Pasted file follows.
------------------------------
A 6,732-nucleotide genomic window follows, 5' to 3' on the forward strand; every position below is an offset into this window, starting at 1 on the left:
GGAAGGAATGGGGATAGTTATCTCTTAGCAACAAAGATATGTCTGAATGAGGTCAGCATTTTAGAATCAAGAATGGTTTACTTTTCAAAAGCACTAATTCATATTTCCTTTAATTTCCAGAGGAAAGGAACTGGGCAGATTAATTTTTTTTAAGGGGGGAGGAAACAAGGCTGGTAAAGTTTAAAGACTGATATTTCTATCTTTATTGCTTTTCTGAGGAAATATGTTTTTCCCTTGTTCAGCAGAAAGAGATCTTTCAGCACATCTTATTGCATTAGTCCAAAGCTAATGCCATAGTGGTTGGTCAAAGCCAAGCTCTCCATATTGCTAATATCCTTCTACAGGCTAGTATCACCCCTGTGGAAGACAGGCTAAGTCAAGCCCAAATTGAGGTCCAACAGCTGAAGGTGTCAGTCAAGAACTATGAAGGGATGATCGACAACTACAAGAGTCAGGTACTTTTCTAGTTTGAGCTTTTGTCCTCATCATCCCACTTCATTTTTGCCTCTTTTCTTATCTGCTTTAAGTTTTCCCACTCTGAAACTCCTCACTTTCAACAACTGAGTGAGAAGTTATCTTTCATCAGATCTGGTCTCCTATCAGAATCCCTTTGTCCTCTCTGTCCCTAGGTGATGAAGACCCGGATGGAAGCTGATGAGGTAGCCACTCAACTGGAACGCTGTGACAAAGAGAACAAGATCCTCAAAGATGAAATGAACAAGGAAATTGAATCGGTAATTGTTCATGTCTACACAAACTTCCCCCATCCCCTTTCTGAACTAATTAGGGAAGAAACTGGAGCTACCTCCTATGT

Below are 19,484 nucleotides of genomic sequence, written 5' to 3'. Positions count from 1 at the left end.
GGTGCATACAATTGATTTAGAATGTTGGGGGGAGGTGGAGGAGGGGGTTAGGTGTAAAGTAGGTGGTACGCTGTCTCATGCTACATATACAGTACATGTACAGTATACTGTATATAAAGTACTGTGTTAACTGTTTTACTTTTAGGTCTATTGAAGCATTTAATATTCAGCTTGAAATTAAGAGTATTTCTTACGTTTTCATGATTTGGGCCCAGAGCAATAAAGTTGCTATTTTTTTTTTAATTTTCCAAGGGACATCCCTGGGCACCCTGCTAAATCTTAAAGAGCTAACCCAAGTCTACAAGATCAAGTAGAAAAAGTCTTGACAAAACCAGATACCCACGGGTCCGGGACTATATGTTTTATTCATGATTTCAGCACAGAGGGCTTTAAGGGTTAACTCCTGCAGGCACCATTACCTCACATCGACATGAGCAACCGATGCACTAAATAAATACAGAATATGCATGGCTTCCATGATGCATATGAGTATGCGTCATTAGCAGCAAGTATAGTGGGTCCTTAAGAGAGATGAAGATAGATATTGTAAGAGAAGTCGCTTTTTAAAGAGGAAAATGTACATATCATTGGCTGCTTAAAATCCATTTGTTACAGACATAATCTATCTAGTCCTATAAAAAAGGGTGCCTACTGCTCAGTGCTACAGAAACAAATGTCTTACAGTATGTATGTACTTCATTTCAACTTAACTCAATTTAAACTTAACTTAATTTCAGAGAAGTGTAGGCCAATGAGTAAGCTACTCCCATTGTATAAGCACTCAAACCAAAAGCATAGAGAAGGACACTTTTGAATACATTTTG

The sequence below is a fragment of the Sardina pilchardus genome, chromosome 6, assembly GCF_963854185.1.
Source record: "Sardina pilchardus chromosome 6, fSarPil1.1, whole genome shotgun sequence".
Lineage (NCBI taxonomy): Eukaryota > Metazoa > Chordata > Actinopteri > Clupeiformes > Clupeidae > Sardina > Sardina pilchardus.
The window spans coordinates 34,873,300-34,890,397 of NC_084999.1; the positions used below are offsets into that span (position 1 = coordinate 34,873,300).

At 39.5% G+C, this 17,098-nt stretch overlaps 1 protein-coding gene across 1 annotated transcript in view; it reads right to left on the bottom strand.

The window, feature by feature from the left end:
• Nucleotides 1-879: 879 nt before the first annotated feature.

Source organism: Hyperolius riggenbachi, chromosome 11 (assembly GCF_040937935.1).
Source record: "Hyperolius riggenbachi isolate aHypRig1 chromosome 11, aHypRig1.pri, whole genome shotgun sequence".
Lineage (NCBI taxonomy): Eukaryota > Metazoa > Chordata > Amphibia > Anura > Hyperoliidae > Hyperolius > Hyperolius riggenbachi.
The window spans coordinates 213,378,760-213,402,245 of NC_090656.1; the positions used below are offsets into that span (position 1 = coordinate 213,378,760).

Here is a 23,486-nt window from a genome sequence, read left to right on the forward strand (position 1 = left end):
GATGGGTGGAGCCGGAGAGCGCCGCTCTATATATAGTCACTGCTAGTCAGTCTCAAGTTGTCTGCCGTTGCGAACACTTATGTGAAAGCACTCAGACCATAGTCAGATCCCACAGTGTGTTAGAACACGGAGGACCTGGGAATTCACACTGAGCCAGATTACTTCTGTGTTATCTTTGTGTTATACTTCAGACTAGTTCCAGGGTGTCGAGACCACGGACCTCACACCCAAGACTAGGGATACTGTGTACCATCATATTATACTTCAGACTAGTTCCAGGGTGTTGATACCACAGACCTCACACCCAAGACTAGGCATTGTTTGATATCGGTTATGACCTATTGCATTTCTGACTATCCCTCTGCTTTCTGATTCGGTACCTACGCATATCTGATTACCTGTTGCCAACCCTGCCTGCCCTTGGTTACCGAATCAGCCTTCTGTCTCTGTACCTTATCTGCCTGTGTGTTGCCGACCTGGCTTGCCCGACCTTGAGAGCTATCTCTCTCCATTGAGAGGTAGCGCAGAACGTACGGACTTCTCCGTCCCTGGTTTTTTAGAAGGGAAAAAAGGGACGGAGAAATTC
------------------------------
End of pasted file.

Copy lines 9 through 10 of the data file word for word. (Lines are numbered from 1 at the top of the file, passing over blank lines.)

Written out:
At 39.5% G+C, this 17,098-nt stretch overlaps 1 protein-coding gene across 1 annotated transcript in view; it reads right to left on the bottom strand.

The window, feature by feature from the left end: